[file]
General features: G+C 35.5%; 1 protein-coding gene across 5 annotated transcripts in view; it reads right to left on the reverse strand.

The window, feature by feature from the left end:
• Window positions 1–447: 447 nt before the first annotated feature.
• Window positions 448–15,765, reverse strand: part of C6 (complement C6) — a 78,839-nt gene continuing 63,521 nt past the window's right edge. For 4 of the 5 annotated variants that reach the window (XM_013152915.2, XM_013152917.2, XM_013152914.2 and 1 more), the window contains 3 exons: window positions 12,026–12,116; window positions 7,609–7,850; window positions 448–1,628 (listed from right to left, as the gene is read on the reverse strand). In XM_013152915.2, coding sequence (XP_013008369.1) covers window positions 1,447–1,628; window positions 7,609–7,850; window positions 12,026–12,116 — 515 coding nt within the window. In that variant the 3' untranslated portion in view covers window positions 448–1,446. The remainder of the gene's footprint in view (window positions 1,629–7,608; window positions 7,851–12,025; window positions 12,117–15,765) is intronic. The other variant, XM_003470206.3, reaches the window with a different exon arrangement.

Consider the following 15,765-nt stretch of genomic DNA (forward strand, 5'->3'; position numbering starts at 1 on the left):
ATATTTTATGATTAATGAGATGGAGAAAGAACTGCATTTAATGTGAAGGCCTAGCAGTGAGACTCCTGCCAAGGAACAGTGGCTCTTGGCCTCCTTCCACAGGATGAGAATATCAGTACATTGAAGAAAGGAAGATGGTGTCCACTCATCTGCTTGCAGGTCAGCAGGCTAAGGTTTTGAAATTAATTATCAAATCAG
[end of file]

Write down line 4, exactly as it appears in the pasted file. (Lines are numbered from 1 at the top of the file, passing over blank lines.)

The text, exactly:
• Window positions 448–15,765, reverse strand: part of C6 (complement C6) — a 78,839-nt gene continuing 63,521 nt past the window's right edge. For 4 of the 5 annotated variants that reach the window (XM_013152915.2, XM_013152917.2, XM_013152914.2 and 1 more), the window contains 3 exons: window positions 12,026–12,116; window positions 7,609–7,850; window positions 448–1,628 (listed from right to left, as the gene is read on the reverse strand). In XM_013152915.2, coding sequence (XP_013008369.1) covers window positions 1,447–1,628; window positions 7,609–7,850; window positions 12,026–12,116 — 515 coding nt within the window. In that variant the 3' untranslated portion in view covers window positions 448–1,446. The remainder of the gene's footprint in view (window positions 1,629–7,608; window positions 7,851–12,025; window positions 12,117–15,765) is intronic. The other variant, XM_003470206.3, reaches the window with a different exon arrangement.